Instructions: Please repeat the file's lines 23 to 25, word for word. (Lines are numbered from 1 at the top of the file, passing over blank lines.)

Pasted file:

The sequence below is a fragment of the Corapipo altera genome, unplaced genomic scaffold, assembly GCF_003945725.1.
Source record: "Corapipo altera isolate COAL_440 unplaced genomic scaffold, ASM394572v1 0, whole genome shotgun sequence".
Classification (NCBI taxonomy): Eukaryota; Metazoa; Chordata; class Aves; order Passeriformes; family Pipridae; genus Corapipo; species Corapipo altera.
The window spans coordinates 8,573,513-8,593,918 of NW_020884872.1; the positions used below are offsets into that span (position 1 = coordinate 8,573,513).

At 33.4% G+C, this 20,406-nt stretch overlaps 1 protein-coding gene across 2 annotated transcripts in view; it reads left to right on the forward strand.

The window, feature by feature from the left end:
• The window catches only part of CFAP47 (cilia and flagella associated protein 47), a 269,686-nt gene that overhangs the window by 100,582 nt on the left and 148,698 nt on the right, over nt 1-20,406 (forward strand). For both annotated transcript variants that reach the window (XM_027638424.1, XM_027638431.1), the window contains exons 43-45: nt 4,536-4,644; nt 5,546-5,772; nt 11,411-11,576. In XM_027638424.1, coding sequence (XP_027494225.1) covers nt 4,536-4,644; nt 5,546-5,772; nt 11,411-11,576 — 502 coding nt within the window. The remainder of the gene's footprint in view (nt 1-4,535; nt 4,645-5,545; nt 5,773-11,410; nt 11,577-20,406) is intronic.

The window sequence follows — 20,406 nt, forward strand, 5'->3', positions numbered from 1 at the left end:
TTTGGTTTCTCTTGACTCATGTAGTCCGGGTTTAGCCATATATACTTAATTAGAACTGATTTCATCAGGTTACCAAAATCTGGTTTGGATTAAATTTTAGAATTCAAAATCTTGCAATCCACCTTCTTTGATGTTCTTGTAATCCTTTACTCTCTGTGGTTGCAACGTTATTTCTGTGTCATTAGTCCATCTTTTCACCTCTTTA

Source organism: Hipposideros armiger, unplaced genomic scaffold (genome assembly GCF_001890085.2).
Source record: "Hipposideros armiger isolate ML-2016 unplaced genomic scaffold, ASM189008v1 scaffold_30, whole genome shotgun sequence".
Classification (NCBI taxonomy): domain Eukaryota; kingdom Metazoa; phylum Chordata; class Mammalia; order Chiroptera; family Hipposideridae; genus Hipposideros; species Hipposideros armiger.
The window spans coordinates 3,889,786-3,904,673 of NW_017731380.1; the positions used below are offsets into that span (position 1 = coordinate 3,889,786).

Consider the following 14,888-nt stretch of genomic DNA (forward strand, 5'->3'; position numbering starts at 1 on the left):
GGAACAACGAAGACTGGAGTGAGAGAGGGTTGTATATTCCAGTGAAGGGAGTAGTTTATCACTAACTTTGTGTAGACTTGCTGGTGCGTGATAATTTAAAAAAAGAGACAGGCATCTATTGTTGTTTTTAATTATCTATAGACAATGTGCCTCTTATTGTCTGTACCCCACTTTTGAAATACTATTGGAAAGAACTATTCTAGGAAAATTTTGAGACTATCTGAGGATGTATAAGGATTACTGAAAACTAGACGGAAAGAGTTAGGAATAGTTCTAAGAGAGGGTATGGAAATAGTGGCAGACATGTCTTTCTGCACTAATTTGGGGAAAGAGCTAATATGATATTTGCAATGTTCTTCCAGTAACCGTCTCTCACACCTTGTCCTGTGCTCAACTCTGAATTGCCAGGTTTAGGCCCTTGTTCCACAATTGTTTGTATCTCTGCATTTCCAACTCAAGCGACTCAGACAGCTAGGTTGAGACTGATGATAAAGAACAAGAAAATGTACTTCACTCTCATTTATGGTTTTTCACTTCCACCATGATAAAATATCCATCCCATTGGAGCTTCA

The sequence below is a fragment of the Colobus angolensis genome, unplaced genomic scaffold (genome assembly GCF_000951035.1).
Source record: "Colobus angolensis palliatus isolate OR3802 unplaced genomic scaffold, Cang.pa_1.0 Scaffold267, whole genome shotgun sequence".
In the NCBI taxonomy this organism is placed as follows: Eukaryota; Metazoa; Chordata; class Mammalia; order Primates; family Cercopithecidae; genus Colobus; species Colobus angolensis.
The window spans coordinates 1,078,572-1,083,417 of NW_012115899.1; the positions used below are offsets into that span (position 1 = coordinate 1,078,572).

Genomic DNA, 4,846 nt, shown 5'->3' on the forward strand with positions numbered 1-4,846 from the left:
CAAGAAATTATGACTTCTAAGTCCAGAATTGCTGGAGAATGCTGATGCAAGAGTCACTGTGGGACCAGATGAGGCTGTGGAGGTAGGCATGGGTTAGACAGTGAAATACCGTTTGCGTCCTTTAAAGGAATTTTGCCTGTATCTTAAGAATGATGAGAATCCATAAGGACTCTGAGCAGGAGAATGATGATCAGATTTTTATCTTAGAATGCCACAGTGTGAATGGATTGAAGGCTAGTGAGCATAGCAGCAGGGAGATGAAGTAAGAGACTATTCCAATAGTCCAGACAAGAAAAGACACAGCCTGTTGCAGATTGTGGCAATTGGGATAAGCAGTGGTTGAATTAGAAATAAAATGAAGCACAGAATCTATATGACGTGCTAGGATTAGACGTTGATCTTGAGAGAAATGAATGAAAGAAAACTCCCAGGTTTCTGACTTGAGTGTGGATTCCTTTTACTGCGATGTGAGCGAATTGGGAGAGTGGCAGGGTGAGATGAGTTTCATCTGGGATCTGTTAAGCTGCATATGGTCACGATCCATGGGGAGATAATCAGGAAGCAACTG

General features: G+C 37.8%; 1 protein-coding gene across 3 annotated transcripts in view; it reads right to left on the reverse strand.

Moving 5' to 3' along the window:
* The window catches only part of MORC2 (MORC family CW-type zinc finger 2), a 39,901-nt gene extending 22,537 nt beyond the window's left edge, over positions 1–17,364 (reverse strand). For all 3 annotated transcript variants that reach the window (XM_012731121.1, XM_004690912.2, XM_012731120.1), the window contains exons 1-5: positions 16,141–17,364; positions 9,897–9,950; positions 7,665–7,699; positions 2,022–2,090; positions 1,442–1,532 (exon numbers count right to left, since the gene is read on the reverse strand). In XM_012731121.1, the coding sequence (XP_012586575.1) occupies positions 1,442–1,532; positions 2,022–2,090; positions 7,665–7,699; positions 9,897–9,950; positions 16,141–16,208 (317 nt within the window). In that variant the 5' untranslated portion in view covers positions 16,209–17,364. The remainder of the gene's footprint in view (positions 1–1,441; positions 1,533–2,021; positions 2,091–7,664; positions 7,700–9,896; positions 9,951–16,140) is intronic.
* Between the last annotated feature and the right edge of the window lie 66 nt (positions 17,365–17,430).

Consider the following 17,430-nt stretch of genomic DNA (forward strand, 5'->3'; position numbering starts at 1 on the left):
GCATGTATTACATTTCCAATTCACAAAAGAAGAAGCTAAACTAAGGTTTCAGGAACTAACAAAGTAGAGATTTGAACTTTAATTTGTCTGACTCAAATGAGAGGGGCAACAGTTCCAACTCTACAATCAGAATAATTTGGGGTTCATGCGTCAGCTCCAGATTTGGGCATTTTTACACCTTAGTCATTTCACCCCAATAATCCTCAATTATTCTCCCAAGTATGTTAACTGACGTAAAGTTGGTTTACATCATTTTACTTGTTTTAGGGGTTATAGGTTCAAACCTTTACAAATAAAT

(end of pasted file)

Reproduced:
Moving 5' to 3' along the window:
* The window catches only part of MORC2 (MORC family CW-type zinc finger 2), a 39,901-nt gene extending 22,537 nt beyond the window's left edge, over positions 1–17,364 (reverse strand). For all 3 annotated transcript variants that reach the window (XM_012731121.1, XM_004690912.2, XM_012731120.1), the window contains exons 1-5: positions 16,141–17,364; positions 9,897–9,950; positions 7,665–7,699; positions 2,022–2,090; positions 1,442–1,532 (exon numbers count right to left, since the gene is read on the reverse strand). In XM_012731121.1, the coding sequence (XP_012586575.1) occupies positions 1,442–1,532; positions 2,022–2,090; positions 7,665–7,699; positions 9,897–9,950; positions 16,141–16,208 (317 nt within the window). In that variant the 5' untranslated portion in view covers positions 16,209–17,364. The remainder of the gene's footprint in view (positions 1–1,441; positions 1,533–2,021; positions 2,091–7,664; positions 7,700–9,896; positions 9,951–16,140) is intronic.
* Between the last annotated feature and the right edge of the window lie 66 nt (positions 17,365–17,430).